With fortunate students about to embark on their university courses, some will be facing their first autumn and winter behind the wheel and it’s worth repeating some good advice from Richard Gladman, IAM RoadSmart’s Head of Driving and Riding Standards.
“Our driving habits start being set from the moment we venture out alone after passing our driving test, try to retain the good ones that your instructor instilled. It’s said it takes 17 repetitions of something to make it a habit, so whether you’ve just passed your test or know someone who has, here are some tips,” said Richard.
These tips could also help save you some money on things such as insurance, wear and tear of the car and building your No Claims discount.
One of the best pieces of advice I was ever given about driving was ‘have the confidence to drive slowly’. It’s easy to get carried away speeding or feeling like you need to speed, especially if you are in rush, but the last thing you want is to be involved in collisions or accumulating unnecessary points on your licence. It’s important to keep an eye on your speedometer and always look out for speed limit signs, as they can change based on your surroundings. Staying at a slow, steady speed when driving around built up areas, where there are pedestrians around is important, this aids in anticipation and helps you react to situations better.
Different cars have different temperaments when it comes to accelerating, but generally being easy on the right foot does the trick, business-like when required but always smooth This tip is beneficial as it will ease pressure on your speed when approaching pedestrian crossings, traffic build-up and traffic lights. And as a bonus, you will save on fuel.
It’s always good to rein in bad braking habits from the start, you don’t want to be giving yourself or your passengers a scare by braking suddenly and harshly. Instead, try to plan and give yourself time to change your speed. If you know you are approaching your destination, built up areas, crossings etc., lower your speed and gently cover your brake pedal with your foot until you need to stop.
4.Keep your distance
Were you ever told by your instructor to always keep your distance? This was to ensure you have some space to react to what the car in front of you is doing, in case they decide to emergency or harshly brake. Remember only a fool breaks the two second rule, and this is an absolute minimum.
It can be tough mastering corners and the last thing you want is to get into collision with another car when turning or going around a corner, especially if it has a blind spot – quite common on country lanes. Slowing down before approaching a corner helps you avoid unwanted situations and hazards and can also enable you to take the corner accurately without panicking or emergency braking.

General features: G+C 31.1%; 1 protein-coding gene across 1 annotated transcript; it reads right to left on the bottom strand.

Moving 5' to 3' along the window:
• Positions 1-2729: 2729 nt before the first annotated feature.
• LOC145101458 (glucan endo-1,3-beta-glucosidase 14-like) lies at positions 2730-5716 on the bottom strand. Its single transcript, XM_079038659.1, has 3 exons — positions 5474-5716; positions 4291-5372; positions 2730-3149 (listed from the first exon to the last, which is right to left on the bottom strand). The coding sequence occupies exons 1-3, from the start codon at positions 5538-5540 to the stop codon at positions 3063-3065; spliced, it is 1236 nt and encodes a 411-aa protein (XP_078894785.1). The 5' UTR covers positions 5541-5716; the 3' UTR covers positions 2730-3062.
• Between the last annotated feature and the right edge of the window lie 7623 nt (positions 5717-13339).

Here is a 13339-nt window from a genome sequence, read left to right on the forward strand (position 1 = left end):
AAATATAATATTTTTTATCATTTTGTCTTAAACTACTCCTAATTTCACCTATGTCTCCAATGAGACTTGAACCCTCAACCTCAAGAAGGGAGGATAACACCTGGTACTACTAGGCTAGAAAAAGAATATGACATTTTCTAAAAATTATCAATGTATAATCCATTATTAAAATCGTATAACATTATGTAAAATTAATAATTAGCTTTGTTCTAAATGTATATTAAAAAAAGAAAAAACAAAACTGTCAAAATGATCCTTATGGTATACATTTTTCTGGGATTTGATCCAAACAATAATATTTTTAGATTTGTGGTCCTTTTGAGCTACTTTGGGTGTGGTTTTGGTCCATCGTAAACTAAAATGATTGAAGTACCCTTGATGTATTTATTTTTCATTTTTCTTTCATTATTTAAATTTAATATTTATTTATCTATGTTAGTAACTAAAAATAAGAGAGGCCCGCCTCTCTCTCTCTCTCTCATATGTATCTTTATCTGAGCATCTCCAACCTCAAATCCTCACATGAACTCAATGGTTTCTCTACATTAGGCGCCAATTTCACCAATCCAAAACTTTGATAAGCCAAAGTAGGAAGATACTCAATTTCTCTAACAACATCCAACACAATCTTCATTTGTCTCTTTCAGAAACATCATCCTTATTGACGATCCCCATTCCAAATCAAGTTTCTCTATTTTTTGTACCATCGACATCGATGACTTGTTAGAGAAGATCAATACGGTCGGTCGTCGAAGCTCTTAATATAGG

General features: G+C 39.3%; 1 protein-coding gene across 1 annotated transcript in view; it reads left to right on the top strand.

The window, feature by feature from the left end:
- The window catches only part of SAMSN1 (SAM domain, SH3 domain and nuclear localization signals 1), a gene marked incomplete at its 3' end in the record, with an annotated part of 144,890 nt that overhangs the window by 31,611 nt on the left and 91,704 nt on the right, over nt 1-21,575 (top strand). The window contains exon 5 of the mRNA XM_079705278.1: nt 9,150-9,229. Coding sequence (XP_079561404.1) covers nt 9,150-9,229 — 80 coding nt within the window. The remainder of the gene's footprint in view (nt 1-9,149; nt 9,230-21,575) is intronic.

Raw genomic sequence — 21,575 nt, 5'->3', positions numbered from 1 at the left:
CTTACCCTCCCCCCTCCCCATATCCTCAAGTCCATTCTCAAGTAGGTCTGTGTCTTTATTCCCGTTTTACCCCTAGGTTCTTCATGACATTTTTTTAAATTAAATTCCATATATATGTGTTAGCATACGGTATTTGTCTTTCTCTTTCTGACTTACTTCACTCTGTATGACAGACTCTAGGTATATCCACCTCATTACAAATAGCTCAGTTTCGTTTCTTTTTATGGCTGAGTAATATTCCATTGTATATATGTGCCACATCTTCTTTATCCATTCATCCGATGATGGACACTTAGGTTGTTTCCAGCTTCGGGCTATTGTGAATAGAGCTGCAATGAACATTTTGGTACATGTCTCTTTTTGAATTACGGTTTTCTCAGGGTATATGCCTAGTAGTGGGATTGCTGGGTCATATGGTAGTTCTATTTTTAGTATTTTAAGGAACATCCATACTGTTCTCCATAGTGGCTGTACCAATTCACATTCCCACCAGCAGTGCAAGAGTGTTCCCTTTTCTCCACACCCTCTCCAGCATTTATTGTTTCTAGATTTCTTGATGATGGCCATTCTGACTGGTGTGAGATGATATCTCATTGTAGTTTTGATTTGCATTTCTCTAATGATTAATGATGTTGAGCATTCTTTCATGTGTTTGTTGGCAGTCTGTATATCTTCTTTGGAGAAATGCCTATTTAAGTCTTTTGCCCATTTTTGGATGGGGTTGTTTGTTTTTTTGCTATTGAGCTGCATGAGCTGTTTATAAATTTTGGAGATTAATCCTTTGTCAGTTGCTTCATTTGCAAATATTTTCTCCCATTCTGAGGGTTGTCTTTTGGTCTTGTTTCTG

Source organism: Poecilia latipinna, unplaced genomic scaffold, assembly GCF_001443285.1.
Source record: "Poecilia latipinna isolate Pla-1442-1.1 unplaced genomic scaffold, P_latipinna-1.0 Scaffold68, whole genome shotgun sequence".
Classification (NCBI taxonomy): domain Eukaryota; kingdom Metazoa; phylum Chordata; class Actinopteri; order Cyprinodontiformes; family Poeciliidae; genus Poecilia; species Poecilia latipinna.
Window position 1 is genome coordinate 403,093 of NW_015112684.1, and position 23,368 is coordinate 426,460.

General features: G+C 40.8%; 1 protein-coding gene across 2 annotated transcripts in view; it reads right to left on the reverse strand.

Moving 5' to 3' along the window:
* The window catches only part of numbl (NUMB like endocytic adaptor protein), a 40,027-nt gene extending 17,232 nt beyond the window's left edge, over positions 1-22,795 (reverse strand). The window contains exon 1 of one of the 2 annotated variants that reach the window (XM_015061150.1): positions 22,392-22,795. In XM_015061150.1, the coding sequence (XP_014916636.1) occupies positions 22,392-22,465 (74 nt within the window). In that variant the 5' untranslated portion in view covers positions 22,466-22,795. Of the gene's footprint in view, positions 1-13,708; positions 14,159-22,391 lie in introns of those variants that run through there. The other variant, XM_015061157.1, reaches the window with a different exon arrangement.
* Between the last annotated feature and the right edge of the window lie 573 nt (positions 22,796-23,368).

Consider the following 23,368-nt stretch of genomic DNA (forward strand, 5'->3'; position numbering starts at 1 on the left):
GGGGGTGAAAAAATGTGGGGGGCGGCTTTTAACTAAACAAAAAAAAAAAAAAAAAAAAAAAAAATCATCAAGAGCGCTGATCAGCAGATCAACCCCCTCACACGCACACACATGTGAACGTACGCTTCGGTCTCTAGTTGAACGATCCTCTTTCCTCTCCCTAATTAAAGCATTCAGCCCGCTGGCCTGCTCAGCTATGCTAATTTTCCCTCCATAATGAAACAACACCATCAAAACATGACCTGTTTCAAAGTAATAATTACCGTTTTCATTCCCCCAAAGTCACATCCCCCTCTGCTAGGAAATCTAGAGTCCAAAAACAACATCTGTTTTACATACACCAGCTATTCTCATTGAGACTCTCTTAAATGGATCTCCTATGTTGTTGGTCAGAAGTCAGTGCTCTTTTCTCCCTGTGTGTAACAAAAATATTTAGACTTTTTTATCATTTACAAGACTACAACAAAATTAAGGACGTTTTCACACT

Our phones are used for everything these days and many find it hard to navigate without them, but they are such a big distraction when driving. Ideally your phone should be put away out of sight and on silent make the glovebox your phone box when you drive. If calls need to be made, you should park up and switch the engine off before doing so.
Often, we can encounter road works, collisions and other obstacles along our journey and on routes we know well. So, it’s important to stay alert and level-headed when these situations occur. Often, we also travel with passengers, where we can easily be distracted. When in these situations, it is very important to let your passengers know politely that they will have to keep the noise down or behave appropriately for you to keep your focus throughout the journey.
8.Review your journey
Once you have completed your journey, it can be good to review and reflect. Like you would have done with your instructor.
Richard added, “Even now – a good few years into a driving career – I still hear the voice of various instructors and mentors offering advice.
“When I hear that voice in my head, I know to press the reset button and revert to what I was taught. This can help you anticipate situations and analyse your driving, pushing you to investigate improving the way you use the road and give you the added patience.”